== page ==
San Francisco: It is the urban driver's most agonizing everyday experience: the search for an empty parking place.
It is part sleuthing and part blood sport. Circling, narrowly missing a spot, outmaneuvering other motorists to finally ease into a space only to discover that it is off limits during working hours.
In this city, it is also a vexing traffic problem. Drivers cruising for parking spots generate 30 percent of all downtown congestion, city officials estimate.
Now San Francisco professes to have found a solution -- a phone app for spot-seekers that displays information about areas with available spaces.
The system, introduced last month, relies on wireless sensors embedded in streets and city garages that can tell within seconds if a spot has opened up.
Monique Soltami, a TV food and wine reporter, said she and her sister spent 25 minutes on Friday trying to park. "We were praying to the parking god that we'd find a spot," she said. "If we had the app, we would not have to pray to the parking god."
But the system could come with serious consequences. Safety advocates say that drivers on the prowl for parking could wind up focusing on their phones, not the road.
"It could be really distracting," said Daniel Simons, a professor of psychology at the University of Illinois, where he studies the science of attention. And, he said, it could also be dangerous: "Most people are looking for parking spaces in places that have a lot of traffic and a lot of pedestrians."
City officials acknowledge the potential problem. They are urging drivers to pull over before they pull up the city's iPhone app, or to do so before they leave home. But the spots can disappear quickly, as any circling driver knows, and for plugged-in motorists in the habit of texting or glancing at the GPS, the urge to use the parking app is certain to mount as the frustration does.
Nathaniel Ford, executive director of the San Francisco Municipal Transportation Agency, said safety could actually improve if drivers quickly found a spot instead of circling and getting frustrated. "I get you off the streets as quickly as possible," he said.
City drivers can testify to the frustration. Ms. Soltami drives into the city several times a week, she said, and spends 20 to 30 minutes searching for a spot each time. "That's at least an hour I lose every week just looking for parking. It's very frustrating," she said.
She said she had heard about the new app, but had not yet downloaded it.
The $20 million parking project here, called SFpark, is backed by the Transportation Department and the Federal Highway Administration, which are looking into how to ease congestion and driver angst by making the most of limited parking.
San Francisco has put sensors into 7,000 metered parking spots and 12,250 spots in city garages. If spaces in an area open up, the sensors communicate wirelessly with computers that in turn make the information available to app users within a minute, said Mr. Ford, of the transportation agency. On the app, a map shows which blocks have lots of places (blue) and which are full (red).
San Francisco's is by far the most widespread approach that several cities, universities and private parking garages are experimenting with.
Last December, Los Angeles worked with a company called Streetline to introduce a system covering spaces in West Hollywood, and it is expanding the program elsewhere. Streetline has since set up smaller projects on Roosevelt Island in New York City's East River, as well as at the University of Maryland and in Forth Worth, Tex.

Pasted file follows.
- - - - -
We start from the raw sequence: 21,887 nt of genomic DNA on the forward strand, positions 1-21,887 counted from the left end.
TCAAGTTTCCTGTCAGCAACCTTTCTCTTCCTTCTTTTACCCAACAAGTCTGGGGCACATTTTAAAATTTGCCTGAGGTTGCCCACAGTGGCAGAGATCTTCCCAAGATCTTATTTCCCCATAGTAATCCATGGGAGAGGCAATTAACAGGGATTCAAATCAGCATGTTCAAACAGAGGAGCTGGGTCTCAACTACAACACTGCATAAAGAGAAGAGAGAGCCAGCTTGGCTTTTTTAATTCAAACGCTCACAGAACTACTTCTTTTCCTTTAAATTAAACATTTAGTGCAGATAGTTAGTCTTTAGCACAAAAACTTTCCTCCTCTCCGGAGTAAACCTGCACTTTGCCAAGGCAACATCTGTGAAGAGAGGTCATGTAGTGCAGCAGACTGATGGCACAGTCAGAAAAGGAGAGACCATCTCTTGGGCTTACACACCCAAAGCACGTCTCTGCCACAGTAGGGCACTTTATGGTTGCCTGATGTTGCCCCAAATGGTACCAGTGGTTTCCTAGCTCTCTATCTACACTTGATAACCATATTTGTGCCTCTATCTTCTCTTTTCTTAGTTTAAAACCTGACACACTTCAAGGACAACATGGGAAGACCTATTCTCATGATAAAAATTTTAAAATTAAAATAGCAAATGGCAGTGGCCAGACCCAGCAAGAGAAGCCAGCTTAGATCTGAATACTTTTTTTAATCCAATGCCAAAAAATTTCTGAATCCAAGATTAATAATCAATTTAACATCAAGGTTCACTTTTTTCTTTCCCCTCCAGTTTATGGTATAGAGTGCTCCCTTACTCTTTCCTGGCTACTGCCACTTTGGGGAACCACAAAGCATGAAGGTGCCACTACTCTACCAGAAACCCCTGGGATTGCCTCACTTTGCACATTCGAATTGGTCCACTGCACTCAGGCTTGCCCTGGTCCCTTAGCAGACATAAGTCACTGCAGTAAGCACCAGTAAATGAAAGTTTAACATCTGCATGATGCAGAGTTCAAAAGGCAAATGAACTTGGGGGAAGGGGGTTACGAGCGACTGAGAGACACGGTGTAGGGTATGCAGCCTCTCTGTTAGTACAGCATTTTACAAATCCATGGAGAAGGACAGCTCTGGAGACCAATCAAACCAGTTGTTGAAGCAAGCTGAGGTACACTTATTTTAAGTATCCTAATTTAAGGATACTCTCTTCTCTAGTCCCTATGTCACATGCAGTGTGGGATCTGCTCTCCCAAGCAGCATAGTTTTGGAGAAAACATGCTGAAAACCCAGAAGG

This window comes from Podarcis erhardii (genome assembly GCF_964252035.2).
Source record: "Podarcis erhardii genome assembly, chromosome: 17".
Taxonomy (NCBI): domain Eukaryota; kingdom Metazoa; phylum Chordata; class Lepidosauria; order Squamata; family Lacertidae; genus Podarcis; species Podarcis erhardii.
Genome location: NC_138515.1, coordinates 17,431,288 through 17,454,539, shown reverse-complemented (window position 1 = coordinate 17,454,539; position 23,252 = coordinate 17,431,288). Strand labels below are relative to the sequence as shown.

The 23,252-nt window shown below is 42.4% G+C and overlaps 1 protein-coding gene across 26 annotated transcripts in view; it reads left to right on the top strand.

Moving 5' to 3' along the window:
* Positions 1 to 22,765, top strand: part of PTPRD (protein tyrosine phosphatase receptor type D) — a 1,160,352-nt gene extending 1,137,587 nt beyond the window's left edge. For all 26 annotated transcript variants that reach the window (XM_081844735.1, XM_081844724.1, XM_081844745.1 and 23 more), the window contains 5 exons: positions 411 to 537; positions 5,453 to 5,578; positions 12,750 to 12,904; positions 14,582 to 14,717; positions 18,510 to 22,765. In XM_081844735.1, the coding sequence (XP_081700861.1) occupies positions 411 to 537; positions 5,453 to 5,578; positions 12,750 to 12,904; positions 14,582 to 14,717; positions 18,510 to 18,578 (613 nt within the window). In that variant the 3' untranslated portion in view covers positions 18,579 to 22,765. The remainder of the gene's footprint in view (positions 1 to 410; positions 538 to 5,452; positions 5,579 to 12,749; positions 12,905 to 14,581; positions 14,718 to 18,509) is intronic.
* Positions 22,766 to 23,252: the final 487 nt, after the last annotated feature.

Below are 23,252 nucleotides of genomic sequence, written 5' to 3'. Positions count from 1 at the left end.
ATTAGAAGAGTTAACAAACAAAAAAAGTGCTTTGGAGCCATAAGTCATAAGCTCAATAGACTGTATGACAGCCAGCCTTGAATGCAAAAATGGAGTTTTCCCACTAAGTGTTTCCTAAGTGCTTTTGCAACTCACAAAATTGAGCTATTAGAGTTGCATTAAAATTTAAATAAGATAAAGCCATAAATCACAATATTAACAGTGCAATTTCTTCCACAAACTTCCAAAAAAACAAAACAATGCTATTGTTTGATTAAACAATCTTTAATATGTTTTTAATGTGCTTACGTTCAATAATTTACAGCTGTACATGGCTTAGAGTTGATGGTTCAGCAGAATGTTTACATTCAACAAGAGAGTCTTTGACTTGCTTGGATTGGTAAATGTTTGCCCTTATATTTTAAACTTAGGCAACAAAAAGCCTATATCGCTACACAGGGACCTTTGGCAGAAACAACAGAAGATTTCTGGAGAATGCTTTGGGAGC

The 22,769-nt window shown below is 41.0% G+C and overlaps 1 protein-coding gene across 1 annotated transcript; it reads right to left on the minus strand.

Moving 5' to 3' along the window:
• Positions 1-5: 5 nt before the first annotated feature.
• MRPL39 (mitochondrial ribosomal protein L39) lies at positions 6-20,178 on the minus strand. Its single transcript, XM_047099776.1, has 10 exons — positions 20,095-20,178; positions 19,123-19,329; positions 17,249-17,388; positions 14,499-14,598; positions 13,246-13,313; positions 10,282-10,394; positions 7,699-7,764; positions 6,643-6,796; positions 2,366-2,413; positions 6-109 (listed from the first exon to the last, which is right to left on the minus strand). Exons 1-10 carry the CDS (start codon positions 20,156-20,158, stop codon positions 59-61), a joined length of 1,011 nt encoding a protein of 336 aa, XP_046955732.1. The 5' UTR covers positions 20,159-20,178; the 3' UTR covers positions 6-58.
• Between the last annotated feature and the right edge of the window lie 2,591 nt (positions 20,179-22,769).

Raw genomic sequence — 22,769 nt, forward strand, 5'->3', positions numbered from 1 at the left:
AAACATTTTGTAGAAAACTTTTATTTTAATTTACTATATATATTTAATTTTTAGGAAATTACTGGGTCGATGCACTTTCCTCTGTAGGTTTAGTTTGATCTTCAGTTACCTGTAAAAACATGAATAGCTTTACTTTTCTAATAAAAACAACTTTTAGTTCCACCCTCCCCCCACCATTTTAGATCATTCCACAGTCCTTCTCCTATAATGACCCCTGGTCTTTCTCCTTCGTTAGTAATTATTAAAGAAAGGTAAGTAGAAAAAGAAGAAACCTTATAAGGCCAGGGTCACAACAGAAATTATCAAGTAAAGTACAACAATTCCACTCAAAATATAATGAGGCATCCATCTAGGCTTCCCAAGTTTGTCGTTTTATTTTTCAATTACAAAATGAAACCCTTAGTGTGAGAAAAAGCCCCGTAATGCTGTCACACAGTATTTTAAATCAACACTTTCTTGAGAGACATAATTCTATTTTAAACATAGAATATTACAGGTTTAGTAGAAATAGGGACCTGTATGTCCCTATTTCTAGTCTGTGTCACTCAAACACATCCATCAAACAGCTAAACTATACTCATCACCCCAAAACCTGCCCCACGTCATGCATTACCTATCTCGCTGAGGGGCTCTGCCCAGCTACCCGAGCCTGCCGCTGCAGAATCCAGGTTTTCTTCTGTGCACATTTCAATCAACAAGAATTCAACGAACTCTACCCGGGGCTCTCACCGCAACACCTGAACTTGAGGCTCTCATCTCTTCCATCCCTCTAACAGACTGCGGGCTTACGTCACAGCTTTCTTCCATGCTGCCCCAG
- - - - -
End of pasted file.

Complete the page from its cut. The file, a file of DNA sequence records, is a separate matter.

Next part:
More than 12,000 people have downloaded San Francisco's app, which is available now only for the iPhone but which city officials say they hope to bring to all similar devices.
Eventually officials hope to be able to make regular adjustments to pricing on parking meters -- which can be programmed remotely -- and at garages so they can spread out demand, raising prices in areas where competition is fiercest and lowering it elsewhere.
Donald Shoup, a professor of urban planning at the University of California, Los Angeles, who studies parking issues and is serving as an adviser on the San Francisco project, said cities and traffic experts were closely watching the federally funded experiments in San Francisco and Los Angeles.
"If it works in San Francisco, the whole world will take notice," Professor Shoup said.
Research conducted by Professor Shoup found that drivers looking for parking in a particular 15-block district in Los Angeles drove an estimated 950,000 miles a year, equivalent to four trips to the moon.
Those wasted miles are bad for the environment, driver anxiety, the efficiency of bus systems and pedestrian safety, Mr. Ford said. San Francisco has the dubious honor of having the highest rate among big cities for accidents involving pedestrians and cars.
When it is started up, the city's parking app warns drivers not to use the system while in motion. But safety advocates said that might not be sufficient. After all, they say, texting while driving is illegal in California and in many states, but a number of surveys, including one by the Pew Research Center, show that many Americans do it anyway. .
Elizabeth Stampe, executive director of Walk San Francisco, a pedestrian advocacy group, said she hoped the new parking app would lead to fewer accidents.
"It's an innovative idea," she said. "The safe way for people to use the device is for them to pull over, which they know they should do. The question is whether they will."
But Ms. Soltami, the TV reporter, said using the app would probably join the array of activities already performed by drivers.
"We're already looking at Google Maps and Facebook on the phone while we drive," she said. "Aren't we always looking at something on our phone, or changing the radio, or drinking coffee? You're always slightly distracted when you're driving."